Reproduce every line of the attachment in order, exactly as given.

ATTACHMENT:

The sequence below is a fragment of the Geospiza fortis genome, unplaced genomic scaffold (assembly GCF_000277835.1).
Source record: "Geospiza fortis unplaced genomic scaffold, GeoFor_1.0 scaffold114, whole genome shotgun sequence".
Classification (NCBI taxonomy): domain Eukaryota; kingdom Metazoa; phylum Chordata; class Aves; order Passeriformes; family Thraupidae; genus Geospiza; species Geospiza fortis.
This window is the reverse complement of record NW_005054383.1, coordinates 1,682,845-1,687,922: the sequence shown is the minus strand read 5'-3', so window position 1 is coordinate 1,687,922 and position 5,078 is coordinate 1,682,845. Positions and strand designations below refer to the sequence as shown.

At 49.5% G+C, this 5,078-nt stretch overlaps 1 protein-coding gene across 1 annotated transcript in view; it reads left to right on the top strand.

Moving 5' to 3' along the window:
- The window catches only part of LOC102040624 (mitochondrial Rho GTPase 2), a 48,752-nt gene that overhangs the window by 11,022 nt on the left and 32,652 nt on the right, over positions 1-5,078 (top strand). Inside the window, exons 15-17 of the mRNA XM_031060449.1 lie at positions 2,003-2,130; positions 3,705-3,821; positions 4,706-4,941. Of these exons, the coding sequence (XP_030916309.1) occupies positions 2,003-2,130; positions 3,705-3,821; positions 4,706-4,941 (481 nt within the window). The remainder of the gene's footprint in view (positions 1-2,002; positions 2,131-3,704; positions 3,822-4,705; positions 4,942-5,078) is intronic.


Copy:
The sequence below is a fragment of the Geospiza fortis genome, unplaced genomic scaffold (assembly GCF_000277835.1).
Source record: "Geospiza fortis unplaced genomic scaffold, GeoFor_1.0 scaffold114, whole genome shotgun sequence".
Classification (NCBI taxonomy): domain Eukaryota; kingdom Metazoa; phylum Chordata; class Aves; order Passeriformes; family Thraupidae; genus Geospiza; species Geospiza fortis.
This window is the reverse complement of record NW_005054383.1, coordinates 1,682,845-1,687,922: the sequence shown is the minus strand read 5'-3', so window position 1 is coordinate 1,687,922 and position 5,078 is coordinate 1,682,845. Positions and strand designations below refer to the sequence as shown.

At 49.5% G+C, this 5,078-nt stretch overlaps 1 protein-coding gene across 1 annotated transcript in view; it reads left to right on the top strand.

Moving 5' to 3' along the window:
- The window catches only part of LOC102040624 (mitochondrial Rho GTPase 2), a 48,752-nt gene that overhangs the window by 11,022 nt on the left and 32,652 nt on the right, over positions 1-5,078 (top strand). Inside the window, exons 15-17 of the mRNA XM_031060449.1 lie at positions 2,003-2,130; positions 3,705-3,821; positions 4,706-4,941. Of these exons, the coding sequence (XP_030916309.1) occupies positions 2,003-2,130; positions 3,705-3,821; positions 4,706-4,941 (481 nt within the window). The remainder of the gene's footprint in view (positions 1-2,002; positions 2,131-3,704; positions 3,822-4,705; positions 4,942-5,078) is intronic.